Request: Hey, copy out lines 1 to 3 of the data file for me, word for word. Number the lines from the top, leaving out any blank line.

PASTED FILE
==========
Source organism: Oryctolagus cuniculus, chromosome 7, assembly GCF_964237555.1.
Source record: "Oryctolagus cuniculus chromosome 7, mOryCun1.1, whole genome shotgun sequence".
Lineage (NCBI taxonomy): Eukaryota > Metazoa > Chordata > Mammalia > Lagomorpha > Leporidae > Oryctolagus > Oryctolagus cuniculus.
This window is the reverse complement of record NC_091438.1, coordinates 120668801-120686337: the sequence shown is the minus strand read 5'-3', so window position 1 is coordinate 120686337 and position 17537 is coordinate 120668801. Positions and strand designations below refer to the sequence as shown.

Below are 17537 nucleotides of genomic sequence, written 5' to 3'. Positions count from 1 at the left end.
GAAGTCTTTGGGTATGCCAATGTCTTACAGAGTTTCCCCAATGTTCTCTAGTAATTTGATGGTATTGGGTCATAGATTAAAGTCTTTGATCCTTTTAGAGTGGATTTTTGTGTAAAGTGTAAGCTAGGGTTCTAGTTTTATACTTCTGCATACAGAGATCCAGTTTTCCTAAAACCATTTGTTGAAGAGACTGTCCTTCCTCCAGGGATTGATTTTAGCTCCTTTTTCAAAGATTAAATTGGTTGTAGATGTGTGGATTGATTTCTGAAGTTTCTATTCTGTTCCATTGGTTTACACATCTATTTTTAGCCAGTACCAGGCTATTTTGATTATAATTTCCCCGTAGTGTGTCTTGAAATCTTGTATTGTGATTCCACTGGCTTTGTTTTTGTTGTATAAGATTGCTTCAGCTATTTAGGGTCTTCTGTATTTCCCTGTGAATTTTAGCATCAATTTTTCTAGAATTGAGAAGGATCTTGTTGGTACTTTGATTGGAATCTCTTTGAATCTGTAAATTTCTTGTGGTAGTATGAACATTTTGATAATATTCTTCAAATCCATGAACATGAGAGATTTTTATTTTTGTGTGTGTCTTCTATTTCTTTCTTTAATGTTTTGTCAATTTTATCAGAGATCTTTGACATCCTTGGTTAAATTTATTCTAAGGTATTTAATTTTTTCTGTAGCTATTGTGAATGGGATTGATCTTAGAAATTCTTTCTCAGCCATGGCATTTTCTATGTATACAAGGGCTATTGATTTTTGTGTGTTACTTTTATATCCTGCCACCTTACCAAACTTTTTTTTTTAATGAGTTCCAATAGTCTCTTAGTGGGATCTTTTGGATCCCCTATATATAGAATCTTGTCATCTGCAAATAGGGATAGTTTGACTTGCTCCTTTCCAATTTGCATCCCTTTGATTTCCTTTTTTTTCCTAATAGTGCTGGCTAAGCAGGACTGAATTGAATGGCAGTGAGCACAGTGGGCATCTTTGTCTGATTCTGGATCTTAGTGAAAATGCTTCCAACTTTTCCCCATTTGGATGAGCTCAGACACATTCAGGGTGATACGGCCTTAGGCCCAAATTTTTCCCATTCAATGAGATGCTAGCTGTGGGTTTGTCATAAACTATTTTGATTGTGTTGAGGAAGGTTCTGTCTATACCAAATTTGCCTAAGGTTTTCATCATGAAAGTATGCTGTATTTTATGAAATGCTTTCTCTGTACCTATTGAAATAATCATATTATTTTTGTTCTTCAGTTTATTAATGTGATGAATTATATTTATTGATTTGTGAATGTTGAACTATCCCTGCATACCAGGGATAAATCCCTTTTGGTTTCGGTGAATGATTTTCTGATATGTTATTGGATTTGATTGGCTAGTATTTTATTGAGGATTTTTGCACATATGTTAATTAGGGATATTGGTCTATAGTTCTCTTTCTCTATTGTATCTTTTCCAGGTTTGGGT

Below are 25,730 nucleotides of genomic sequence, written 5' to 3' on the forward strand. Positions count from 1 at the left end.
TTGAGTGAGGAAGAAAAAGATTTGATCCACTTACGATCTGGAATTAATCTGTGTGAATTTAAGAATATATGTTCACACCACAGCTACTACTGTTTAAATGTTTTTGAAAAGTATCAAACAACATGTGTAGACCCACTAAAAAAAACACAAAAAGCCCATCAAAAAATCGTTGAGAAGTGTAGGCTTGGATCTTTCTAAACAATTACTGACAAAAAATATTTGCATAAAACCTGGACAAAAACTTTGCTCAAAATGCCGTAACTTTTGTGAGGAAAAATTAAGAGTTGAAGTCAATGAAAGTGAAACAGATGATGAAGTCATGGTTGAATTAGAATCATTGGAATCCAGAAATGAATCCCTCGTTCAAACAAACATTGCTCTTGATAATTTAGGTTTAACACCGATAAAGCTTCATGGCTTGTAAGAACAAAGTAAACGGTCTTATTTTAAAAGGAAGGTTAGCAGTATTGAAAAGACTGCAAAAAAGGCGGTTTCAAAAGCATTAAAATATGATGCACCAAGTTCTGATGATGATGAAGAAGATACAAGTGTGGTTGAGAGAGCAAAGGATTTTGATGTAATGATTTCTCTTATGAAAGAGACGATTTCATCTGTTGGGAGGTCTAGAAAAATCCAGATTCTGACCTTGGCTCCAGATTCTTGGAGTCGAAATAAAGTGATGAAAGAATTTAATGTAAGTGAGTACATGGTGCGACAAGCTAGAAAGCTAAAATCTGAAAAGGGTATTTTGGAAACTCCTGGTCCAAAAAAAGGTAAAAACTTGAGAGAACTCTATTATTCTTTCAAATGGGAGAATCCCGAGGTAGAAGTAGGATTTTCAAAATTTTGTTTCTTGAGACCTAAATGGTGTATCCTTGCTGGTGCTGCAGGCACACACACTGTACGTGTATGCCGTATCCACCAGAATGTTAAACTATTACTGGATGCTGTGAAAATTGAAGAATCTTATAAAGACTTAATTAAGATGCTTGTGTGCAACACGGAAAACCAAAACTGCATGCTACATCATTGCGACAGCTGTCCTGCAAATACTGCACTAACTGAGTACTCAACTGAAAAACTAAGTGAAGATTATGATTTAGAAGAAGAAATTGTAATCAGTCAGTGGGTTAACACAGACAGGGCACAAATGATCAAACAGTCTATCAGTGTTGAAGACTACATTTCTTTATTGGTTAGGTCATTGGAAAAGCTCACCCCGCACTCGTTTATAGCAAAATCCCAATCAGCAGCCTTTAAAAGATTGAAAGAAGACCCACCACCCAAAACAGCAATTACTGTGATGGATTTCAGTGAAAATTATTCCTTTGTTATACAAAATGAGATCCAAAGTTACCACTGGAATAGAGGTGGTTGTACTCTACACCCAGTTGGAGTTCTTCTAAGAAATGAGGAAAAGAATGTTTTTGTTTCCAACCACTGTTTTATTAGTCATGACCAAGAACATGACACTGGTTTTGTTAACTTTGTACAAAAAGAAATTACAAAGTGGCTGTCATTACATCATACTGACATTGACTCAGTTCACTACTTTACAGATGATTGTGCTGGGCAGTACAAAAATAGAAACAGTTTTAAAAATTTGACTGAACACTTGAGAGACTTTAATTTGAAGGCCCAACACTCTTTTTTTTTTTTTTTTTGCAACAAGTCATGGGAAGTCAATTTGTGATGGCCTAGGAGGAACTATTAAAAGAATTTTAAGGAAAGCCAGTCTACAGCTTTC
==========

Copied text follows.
Source organism: Oryctolagus cuniculus, chromosome 7, assembly GCF_964237555.1.
Source record: "Oryctolagus cuniculus chromosome 7, mOryCun1.1, whole genome shotgun sequence".
Lineage (NCBI taxonomy): Eukaryota > Metazoa > Chordata > Mammalia > Lagomorpha > Leporidae > Oryctolagus > Oryctolagus cuniculus.